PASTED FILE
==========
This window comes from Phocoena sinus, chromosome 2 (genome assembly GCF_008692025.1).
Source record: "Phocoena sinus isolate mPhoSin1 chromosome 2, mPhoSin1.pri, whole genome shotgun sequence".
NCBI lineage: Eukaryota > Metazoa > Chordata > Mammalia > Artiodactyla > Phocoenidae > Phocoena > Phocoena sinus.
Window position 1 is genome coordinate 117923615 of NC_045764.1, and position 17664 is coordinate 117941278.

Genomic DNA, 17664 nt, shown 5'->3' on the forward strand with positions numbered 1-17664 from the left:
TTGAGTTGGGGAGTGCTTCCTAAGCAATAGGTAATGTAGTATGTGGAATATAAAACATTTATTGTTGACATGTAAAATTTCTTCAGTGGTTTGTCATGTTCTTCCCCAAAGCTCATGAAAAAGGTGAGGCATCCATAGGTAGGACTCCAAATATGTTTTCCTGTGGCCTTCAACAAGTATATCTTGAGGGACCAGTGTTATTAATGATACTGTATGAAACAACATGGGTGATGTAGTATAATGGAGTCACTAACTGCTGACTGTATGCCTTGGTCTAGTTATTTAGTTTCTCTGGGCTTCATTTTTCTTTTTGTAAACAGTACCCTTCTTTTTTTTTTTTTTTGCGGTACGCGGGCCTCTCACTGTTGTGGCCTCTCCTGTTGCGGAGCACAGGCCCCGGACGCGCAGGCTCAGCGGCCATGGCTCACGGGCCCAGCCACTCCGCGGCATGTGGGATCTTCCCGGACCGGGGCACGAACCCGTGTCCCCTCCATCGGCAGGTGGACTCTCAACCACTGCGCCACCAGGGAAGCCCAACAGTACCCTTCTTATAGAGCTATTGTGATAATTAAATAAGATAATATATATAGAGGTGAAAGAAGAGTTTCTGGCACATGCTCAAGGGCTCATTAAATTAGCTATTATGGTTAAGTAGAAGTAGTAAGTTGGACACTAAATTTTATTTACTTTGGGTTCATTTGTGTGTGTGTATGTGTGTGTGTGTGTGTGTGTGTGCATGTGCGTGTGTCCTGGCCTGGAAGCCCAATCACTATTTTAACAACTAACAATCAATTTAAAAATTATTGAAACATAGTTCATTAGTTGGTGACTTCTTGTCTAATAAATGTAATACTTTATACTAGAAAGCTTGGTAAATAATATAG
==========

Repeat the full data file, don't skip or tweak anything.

This window comes from Phocoena sinus, chromosome 2 (genome assembly GCF_008692025.1).
Source record: "Phocoena sinus isolate mPhoSin1 chromosome 2, mPhoSin1.pri, whole genome shotgun sequence".
NCBI lineage: Eukaryota > Metazoa > Chordata > Mammalia > Artiodactyla > Phocoenidae > Phocoena > Phocoena sinus.
Window position 1 is genome coordinate 117923615 of NC_045764.1, and position 17664 is coordinate 117941278.

Genomic DNA, 17664 nt, shown 5'->3' on the forward strand with positions numbered 1-17664 from the left:
TTGAGTTGGGGAGTGCTTCCTAAGCAATAGGTAATGTAGTATGTGGAATATAAAACATTTATTGTTGACATGTAAAATTTCTTCAGTGGTTTGTCATGTTCTTCCCCAAAGCTCATGAAAAAGGTGAGGCATCCATAGGTAGGACTCCAAATATGTTTTCCTGTGGCCTTCAACAAGTATATCTTGAGGGACCAGTGTTATTAATGATACTGTATGAAACAACATGGGTGATGTAGTATAATGGAGTCACTAACTGCTGACTGTATGCCTTGGTCTAGTTATTTAGTTTCTCTGGGCTTCATTTTTCTTTTTGTAAACAGTACCCTTCTTTTTTTTTTTTTTTGCGGTACGCGGGCCTCTCACTGTTGTGGCCTCTCCTGTTGCGGAGCACAGGCCCCGGACGCGCAGGCTCAGCGGCCATGGCTCACGGGCCCAGCCACTCCGCGGCATGTGGGATCTTCCCGGACCGGGGCACGAACCCGTGTCCCCTCCATCGGCAGGTGGACTCTCAACCACTGCGCCACCAGGGAAGCCCAACAGTACCCTTCTTATAGAGCTATTGTGATAATTAAATAAGATAATATATATAGAGGTGAAAGAAGAGTTTCTGGCACATGCTCAAGGGCTCATTAAATTAGCTATTATGGTTAAGTAGAAGTAGTAAGTTGGACACTAAATTTTATTTACTTTGGGTTCATTTGTGTGTGTGTATGTGTGTGTGTGTGTGTGTGTGTGCATGTGCGTGTGTCCTGGCCTGGAAGCCCAATCACTATTTTAACAACTAACAATCAATTTAAAAATTATTGAAACATAGTTCATTAGTTGGTGACTTCTTGTCTAATAAATGTAATACTTTATACTAGAAAGCTTGGTAAATAATATAG